Costovation – Giving Your Customers Exactly What They Want and Nothing More

On this episode of The Innovation Engine podcast, we delve into “cost-ovation,” or innovation that gives your customers exactly what they want – and nothing more. We’ll look at how companies like Planet Fitness have become wildly successful by challenging long-held assumptions about what their customers actually want and need, the three core traits shared by companies that excel at costovation, and why setting a vision with strategic objectives is such a key component for any innovation effort.

Stephen Wunker, the Managing Director and US Market Head of New Markets Advisors, joins us to share insights from his latest book. Stephen combines world-class strategy consulting and entrepreneurial skills, and he’s the author of the newly-released Costovation: Innovation that Gives your Customers Exactly What They Want and Nothing More. He’s also the author of Capturing New Markets: How Smart Companies Create Opportunities Others Don’t, which was named one of the five Best Business Books of 2011, and co-author of Jobs to be Done: A Roadmap for Customer-Centered Innovation, which was one of four finalists for Best General Business Book of 2016.

LISTEN TO THE EPISODE

Tune in to the full episode via the SoundCloud embed below.

EPISODE HIGHLIGHTS

The three core traits that are shared by companies who excel at costovation:

  • You need to start by breaking free of how you’ve always thought about the business. “There needs to be some sort of breakthrough perspective. Very frequently, that is based on a really deep and rigorous understanding of what customers are actually trying to get done … but it can also be internal customers. It doesn’t always have to be on the outside. Frequently, that is turbocharged by looking at examples of how companies in analogous situations, sometimes from very different industries, have tackled things in a way that makes you suspend those core assumptions.”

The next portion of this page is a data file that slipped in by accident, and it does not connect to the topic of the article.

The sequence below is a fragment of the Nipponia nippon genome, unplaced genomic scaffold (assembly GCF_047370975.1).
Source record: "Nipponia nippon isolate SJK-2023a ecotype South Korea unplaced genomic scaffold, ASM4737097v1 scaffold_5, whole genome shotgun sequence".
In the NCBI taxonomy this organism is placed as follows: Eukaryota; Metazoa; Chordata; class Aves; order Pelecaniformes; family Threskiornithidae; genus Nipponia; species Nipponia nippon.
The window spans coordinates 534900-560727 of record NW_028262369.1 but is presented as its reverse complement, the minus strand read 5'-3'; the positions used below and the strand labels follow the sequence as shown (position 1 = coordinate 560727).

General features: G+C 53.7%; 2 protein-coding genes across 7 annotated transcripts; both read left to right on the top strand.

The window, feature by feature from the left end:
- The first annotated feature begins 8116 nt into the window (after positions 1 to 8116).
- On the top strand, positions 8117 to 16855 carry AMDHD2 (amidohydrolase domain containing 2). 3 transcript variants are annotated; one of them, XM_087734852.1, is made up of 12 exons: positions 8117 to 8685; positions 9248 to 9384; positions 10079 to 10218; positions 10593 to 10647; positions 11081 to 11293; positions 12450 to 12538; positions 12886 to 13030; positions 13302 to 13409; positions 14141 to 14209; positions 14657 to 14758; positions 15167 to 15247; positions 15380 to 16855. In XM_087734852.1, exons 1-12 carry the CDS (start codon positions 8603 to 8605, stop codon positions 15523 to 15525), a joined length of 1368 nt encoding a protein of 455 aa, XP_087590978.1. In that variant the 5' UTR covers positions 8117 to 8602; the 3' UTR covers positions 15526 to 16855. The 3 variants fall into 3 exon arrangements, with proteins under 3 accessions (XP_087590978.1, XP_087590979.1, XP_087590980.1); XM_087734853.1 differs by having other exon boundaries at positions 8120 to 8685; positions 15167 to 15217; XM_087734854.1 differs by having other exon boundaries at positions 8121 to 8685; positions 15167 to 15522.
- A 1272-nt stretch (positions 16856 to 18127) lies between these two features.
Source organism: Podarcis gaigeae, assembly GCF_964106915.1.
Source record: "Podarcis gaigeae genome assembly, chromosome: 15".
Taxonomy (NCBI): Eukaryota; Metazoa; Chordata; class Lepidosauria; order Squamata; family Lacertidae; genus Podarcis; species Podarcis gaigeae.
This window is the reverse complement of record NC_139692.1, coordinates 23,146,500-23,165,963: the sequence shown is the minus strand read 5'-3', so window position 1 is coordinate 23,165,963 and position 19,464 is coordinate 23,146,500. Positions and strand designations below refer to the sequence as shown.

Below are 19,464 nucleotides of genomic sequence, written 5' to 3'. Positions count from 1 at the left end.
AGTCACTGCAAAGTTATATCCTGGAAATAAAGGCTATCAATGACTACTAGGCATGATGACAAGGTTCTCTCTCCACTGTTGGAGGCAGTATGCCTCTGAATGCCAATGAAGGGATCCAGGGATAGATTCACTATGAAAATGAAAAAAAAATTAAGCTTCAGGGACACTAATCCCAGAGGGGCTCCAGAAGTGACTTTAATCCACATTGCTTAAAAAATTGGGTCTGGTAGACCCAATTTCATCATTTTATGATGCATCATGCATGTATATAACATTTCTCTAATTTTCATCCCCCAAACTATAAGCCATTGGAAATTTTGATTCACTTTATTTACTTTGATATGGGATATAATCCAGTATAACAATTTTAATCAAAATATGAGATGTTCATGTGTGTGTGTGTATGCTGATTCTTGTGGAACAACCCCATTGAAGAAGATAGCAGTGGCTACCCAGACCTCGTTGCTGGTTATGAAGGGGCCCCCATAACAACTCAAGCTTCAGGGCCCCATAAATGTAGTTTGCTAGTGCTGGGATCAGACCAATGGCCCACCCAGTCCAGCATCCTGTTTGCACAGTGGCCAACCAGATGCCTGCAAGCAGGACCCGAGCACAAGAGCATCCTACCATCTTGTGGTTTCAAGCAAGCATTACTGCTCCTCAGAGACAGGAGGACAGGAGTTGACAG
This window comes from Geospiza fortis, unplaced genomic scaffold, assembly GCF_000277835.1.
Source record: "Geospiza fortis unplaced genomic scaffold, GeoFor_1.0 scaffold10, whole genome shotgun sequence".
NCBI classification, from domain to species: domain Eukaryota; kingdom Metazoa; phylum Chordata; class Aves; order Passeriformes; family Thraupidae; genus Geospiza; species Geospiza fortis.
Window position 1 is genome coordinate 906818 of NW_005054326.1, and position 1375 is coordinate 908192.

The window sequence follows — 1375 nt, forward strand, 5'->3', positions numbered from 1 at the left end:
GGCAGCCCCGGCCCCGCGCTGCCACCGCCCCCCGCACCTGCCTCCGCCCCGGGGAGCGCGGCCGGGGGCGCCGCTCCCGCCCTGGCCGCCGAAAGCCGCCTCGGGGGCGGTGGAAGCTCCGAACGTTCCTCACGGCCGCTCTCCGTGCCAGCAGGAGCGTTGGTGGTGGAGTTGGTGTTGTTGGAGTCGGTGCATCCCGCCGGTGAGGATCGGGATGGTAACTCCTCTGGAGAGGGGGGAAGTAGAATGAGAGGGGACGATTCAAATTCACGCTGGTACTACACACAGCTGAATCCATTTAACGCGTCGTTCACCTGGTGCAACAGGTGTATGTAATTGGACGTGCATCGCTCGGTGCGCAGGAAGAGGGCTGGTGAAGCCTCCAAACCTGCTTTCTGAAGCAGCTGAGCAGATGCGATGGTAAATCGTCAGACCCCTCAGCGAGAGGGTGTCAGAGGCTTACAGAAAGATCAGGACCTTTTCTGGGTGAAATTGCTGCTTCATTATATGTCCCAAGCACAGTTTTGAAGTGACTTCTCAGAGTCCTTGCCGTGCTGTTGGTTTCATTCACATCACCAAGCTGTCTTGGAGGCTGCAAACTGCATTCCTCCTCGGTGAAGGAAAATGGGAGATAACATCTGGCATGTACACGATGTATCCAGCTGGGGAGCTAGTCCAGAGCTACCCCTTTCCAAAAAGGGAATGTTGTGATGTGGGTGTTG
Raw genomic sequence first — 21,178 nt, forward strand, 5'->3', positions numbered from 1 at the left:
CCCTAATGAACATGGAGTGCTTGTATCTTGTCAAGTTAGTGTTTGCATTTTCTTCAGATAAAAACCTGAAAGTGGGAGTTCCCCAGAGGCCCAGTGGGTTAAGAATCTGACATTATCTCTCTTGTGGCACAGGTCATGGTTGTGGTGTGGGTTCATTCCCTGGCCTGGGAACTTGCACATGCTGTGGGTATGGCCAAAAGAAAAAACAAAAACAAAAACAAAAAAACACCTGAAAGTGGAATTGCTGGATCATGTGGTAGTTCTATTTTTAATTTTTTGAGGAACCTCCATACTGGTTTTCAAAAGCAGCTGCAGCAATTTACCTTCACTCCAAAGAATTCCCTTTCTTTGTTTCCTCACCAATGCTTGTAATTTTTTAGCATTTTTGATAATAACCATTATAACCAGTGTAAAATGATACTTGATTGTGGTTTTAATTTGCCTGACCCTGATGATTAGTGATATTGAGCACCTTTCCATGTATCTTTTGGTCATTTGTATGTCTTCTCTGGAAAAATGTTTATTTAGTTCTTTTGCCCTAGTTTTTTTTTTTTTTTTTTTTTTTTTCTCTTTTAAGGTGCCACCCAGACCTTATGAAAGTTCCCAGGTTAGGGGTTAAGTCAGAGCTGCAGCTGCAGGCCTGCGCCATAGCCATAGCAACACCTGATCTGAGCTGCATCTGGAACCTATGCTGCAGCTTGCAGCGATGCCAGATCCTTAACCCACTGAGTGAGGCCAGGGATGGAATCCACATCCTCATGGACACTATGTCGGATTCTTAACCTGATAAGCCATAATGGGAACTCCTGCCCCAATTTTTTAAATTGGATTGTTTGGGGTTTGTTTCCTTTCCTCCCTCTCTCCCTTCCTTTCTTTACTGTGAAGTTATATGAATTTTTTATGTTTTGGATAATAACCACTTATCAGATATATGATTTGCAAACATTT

• “You then need to focus in on particular levers that seem to have a particular promise in your situation.” So this might be something relating to your distribution or serving a particularly expensive set of customers.” What you’re really looking for are opportunities to continue to delight the customers, sometimes even delight a customer even more than you have previously, but that make radical step changes in your cost.”
  • “Finally, you need to look across the business at ways that you can integrate not just some potential redefinition of product, but the customer experience, the way you go to market, and your ecosystem partners – a number of different levers that allow you to have a multidimensional playing field.”

Stephen shares thoughts on the importance of goal setting in ensuring innovation efforts don’t go astray or become never-ending money pits in the video snippet below.

A few questions you can use to challenge your assumptions and get a different perspective:

  • Why would certain people hate this?
  • When you subtract elements from your proposition, what does it leave you with?
  • At what point do you have nothing left that’s really viable?

Resources:

ABOUT THE INNOVATION ENGINE

Since 2014, 3Pillar has published The Innovation Engine, a podcast that sees a wide range of innovation experts come on to discuss topics that include technology, leadership, and company culture. You can download and subscribe to The Innovation Engine on iTunes. You can also tune in via the podcast’s home on Stitcher Radio, Spotify, or SoundCloud to listen online, via Android or iOS, or on any device supporting a mobile browser.

Leave a Reply